“We are all still learning about what happened on that train, and we caution against a rush to judgment,” she said. “What we do know is this: Yesterday, Mr. James saw his photograph on the news. He called Crime Stoppers to help. He told them where he was.”

The court appearance came as local and state officials have been attempting to reassure riders that transit systems remain safe, emphasizing that city life remains far less dangerous than it was decades ago and encouraging New Yorkers to continue taking the trains.

Subway ridership, still below 60 percent of its prepandemic averages most of last month, fell in the attack’s immediate aftermath. But Wednesday’s preliminary data offered a hopeful sign: The numbers were up by about 75,000 customers over Tuesday — for about around 3.1 million total. They still remained under last week’s figures by about 159,000, a possible indication of lingering concerns.

Still, it can be challenging to identify a single cause of fluctuating ridership, and the lower figures came on a day with pleasant weather, when fewer people want to travel underground.
“We’re starting to see ridership come back,” Janno Lieber, the chairman of the Metropolitan Transportation Authority, said at a news conference on Thursday. “Even after the incredibly disturbing news that we all saw this week.”

While the broad details of Tuesday morning’s attack have been well-established, prosecutors have not described a potential motive for the violence. It remained unclear why a train line that cuts through immigrant-heavy neighborhoods in Brooklyn, like Sunset Park, a home to many people from Asian and Latin American countries, became the target of a brutal shooting.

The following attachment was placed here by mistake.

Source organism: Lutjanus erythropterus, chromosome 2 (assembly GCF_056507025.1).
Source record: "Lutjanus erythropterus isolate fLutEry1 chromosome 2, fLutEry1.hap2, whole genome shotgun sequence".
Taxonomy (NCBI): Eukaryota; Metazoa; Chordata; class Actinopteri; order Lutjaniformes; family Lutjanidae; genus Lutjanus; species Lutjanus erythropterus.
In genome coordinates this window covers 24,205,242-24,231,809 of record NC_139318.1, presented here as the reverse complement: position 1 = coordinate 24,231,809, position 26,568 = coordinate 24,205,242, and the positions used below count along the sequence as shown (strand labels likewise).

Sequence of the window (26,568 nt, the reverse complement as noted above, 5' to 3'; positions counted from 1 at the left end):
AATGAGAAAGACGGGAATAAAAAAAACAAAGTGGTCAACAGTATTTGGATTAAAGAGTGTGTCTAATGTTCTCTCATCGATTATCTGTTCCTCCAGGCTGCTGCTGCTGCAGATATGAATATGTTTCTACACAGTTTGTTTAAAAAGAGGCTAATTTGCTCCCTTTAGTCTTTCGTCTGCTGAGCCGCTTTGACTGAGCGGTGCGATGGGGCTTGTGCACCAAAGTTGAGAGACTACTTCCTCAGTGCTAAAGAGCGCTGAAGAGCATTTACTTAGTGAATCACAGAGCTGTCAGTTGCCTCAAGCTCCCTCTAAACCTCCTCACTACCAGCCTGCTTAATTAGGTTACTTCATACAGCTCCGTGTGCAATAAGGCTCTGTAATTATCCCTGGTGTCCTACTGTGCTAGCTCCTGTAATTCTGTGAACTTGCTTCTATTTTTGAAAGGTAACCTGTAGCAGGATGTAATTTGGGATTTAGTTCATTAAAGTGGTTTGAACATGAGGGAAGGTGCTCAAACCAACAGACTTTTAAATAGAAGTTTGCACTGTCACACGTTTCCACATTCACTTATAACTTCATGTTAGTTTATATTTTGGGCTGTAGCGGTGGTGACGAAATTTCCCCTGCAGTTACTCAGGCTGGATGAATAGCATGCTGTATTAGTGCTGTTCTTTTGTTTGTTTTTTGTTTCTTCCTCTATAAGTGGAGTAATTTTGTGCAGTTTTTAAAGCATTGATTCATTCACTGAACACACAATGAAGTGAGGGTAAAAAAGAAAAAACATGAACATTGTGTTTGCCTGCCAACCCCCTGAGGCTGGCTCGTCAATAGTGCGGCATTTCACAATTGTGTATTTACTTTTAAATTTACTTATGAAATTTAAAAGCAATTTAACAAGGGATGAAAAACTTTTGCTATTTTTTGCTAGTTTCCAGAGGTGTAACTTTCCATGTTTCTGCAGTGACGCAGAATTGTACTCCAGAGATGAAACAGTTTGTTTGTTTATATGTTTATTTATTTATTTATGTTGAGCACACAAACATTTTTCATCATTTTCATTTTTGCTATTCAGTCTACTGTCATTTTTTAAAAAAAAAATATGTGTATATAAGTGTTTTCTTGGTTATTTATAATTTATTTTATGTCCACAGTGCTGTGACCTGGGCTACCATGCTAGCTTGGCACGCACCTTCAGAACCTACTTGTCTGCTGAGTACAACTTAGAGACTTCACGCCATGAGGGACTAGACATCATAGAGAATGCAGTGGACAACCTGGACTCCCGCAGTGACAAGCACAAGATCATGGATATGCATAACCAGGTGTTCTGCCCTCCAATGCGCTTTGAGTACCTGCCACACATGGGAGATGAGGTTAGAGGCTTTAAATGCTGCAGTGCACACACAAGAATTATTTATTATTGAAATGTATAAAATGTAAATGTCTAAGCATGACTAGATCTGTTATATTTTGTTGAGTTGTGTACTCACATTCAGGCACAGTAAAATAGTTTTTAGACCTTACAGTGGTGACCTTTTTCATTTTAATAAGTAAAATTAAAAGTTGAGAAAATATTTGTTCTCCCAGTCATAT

But federal prosecutors wrote in their court filing Thursday that while Mr. James’s lengthy arrest record — nearly a dozen low-level offenses, including reckless endangerment, larceny and trespassing — might seem “unremarkable,” it paints “a picture of a person with a penchant for defying authority and who is unable or unwilling to conform his conduct to law.”

In their filing, prosecutors said Mr. James entered the subway system Tuesday morning in disguise, wearing a yellow hard hat and an orange workman’s jacket with reflective tape.
On the train, as it neared the 36th Street station in Sunset Park, he fired “approximately 33 rounds in cold blood at terrified passengers who had nowhere to run and nowhere to hide,” federal prosecutors wrote.

Details about Mr. James’s life were still being pieced together: He had worked at Amazon for six months before his role ended about a year ago, according to a company spokeswoman, who declined to detail how or why.